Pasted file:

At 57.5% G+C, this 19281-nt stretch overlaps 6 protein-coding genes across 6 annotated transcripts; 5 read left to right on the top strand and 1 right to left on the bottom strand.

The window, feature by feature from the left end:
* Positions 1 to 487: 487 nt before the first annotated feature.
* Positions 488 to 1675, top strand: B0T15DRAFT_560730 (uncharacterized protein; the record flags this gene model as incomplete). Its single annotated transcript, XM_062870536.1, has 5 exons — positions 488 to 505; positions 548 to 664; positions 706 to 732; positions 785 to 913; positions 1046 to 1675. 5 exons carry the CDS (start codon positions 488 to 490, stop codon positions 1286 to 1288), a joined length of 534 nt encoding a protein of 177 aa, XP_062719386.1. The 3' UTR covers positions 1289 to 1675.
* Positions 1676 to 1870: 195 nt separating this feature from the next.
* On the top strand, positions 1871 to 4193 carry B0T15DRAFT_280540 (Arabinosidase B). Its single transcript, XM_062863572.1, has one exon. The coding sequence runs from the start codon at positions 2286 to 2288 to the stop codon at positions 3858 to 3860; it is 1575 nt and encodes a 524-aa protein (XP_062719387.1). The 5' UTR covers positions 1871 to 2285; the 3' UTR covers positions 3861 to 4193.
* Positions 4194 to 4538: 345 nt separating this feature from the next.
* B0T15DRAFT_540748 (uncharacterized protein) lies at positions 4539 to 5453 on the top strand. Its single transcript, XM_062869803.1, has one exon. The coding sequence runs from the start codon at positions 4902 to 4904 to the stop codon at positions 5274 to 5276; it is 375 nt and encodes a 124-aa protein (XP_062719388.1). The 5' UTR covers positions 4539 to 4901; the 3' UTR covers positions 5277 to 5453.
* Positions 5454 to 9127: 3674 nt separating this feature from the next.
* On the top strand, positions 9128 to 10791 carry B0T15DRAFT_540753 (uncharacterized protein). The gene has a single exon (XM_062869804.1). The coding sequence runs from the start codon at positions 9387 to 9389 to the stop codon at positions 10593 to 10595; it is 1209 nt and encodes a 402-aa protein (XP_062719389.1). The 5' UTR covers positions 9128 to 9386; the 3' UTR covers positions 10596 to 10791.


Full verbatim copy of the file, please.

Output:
At 57.5% G+C, this 19281-nt stretch overlaps 6 protein-coding genes across 6 annotated transcripts; 5 read left to right on the top strand and 1 right to left on the bottom strand.

The window, feature by feature from the left end:
* Positions 1 to 487: 487 nt before the first annotated feature.
* Positions 488 to 1675, top strand: B0T15DRAFT_560730 (uncharacterized protein; the record flags this gene model as incomplete). Its single annotated transcript, XM_062870536.1, has 5 exons — positions 488 to 505; positions 548 to 664; positions 706 to 732; positions 785 to 913; positions 1046 to 1675. 5 exons carry the CDS (start codon positions 488 to 490, stop codon positions 1286 to 1288), a joined length of 534 nt encoding a protein of 177 aa, XP_062719386.1. The 3' UTR covers positions 1289 to 1675.
* Positions 1676 to 1870: 195 nt separating this feature from the next.
* On the top strand, positions 1871 to 4193 carry B0T15DRAFT_280540 (Arabinosidase B). Its single transcript, XM_062863572.1, has one exon. The coding sequence runs from the start codon at positions 2286 to 2288 to the stop codon at positions 3858 to 3860; it is 1575 nt and encodes a 524-aa protein (XP_062719387.1). The 5' UTR covers positions 1871 to 2285; the 3' UTR covers positions 3861 to 4193.
* Positions 4194 to 4538: 345 nt separating this feature from the next.
* B0T15DRAFT_540748 (uncharacterized protein) lies at positions 4539 to 5453 on the top strand. Its single transcript, XM_062869803.1, has one exon. The coding sequence runs from the start codon at positions 4902 to 4904 to the stop codon at positions 5274 to 5276; it is 375 nt and encodes a 124-aa protein (XP_062719388.1). The 5' UTR covers positions 4539 to 4901; the 3' UTR covers positions 5277 to 5453.
* Positions 5454 to 9127: 3674 nt separating this feature from the next.
* On the top strand, positions 9128 to 10791 carry B0T15DRAFT_540753 (uncharacterized protein). The gene has a single exon (XM_062869804.1). The coding sequence runs from the start codon at positions 9387 to 9389 to the stop codon at positions 10593 to 10595; it is 1209 nt and encodes a 402-aa protein (XP_062719389.1). The 5' UTR covers positions 9128 to 9386; the 3' UTR covers positions 10596 to 10791.